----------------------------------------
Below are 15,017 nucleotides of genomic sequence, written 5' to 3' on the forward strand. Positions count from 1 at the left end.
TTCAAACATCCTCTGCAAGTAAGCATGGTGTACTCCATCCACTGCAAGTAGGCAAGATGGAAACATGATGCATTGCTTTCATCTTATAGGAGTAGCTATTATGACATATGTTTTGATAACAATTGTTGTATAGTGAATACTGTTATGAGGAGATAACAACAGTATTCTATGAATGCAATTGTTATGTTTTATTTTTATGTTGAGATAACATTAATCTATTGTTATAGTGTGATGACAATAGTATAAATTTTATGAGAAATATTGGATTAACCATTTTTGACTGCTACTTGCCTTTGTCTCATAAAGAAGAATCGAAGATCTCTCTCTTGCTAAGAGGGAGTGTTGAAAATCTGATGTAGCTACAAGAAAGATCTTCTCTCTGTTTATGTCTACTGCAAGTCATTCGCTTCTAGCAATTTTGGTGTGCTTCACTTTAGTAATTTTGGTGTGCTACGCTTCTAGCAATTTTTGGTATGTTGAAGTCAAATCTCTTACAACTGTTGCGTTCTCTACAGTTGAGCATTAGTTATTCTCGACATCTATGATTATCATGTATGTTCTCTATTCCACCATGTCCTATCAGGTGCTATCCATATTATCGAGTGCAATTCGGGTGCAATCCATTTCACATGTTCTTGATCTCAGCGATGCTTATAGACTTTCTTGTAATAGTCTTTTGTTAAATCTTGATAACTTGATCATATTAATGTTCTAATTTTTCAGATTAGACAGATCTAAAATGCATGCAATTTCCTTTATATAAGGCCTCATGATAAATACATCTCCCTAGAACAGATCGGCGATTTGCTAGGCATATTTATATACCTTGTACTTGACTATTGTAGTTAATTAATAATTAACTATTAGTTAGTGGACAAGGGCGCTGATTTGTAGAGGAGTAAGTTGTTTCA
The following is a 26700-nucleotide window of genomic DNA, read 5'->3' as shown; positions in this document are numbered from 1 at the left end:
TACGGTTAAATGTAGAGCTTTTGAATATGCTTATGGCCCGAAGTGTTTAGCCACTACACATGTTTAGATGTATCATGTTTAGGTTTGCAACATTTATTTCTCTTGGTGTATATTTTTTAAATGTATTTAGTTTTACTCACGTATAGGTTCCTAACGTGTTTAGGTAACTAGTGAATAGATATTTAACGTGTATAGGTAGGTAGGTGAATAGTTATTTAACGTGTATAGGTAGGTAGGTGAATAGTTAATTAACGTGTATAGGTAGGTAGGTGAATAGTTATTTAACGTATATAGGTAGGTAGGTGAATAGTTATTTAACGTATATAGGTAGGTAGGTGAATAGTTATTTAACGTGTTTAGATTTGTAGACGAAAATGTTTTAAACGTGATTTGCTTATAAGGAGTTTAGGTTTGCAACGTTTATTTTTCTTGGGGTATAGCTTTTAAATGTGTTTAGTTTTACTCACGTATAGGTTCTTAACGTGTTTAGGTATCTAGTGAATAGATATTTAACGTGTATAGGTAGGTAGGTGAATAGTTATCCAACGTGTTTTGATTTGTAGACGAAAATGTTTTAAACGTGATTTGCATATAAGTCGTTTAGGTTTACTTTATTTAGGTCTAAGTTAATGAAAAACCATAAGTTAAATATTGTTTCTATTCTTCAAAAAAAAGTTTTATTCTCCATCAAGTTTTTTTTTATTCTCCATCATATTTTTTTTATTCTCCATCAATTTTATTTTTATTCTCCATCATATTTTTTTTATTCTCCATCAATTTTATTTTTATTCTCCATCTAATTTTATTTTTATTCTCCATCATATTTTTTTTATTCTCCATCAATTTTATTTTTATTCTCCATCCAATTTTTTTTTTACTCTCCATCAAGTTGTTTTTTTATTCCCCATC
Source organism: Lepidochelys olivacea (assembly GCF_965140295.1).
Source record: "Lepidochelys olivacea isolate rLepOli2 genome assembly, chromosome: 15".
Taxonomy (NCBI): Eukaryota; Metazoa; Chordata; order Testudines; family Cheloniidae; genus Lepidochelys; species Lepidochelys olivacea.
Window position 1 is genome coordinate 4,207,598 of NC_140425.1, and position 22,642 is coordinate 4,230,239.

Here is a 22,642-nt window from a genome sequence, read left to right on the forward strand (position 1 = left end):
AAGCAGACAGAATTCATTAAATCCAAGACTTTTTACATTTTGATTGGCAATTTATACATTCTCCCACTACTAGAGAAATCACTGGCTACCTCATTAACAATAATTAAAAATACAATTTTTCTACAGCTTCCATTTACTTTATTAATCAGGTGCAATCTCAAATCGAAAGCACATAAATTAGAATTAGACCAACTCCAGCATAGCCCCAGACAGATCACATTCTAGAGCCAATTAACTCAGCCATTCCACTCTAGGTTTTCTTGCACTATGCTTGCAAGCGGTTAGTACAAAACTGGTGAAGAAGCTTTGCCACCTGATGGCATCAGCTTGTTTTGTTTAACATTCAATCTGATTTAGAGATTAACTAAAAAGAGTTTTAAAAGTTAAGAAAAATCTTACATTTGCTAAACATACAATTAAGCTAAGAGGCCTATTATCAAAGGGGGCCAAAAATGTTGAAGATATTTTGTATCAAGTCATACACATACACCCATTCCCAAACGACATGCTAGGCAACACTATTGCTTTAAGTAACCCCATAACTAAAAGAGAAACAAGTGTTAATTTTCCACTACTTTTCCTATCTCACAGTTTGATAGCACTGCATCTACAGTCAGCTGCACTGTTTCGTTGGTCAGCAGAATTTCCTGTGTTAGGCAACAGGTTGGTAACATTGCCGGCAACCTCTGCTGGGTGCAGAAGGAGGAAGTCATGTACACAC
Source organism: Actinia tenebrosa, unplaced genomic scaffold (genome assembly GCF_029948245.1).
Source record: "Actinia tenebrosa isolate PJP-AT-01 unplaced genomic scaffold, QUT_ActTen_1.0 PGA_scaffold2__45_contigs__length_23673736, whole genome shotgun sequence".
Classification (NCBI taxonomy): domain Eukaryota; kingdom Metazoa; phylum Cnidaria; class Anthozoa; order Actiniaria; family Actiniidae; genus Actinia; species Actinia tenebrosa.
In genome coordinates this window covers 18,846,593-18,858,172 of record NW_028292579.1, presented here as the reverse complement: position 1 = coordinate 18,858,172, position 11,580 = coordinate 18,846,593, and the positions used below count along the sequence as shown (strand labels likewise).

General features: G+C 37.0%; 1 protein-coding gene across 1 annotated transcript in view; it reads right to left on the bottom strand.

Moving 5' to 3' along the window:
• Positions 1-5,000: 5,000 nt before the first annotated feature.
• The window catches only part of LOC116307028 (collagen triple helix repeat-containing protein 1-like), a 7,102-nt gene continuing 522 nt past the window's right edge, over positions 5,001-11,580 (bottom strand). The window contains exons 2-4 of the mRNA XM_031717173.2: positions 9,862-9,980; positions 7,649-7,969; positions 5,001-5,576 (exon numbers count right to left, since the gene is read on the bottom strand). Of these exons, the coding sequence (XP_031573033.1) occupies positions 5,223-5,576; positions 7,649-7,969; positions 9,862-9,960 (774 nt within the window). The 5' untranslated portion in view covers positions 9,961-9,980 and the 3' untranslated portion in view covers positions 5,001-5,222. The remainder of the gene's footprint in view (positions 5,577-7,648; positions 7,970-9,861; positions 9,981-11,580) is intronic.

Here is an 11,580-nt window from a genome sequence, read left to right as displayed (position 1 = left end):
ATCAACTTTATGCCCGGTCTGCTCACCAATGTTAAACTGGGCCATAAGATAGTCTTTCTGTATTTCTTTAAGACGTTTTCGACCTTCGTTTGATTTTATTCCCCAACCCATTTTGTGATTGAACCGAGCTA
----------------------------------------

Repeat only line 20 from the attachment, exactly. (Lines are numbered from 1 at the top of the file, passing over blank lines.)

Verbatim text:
ATCAACTTTATGCCCGGTCTGCTCACCAATGTTAAACTGGGCCATAAGATAGTCTTTCTGTATTTCTTTAAGACGTTTTCGACCTTCGTTTGATTTTATTCCCCAACCCATTTTGTGATTGAACCGAGCTA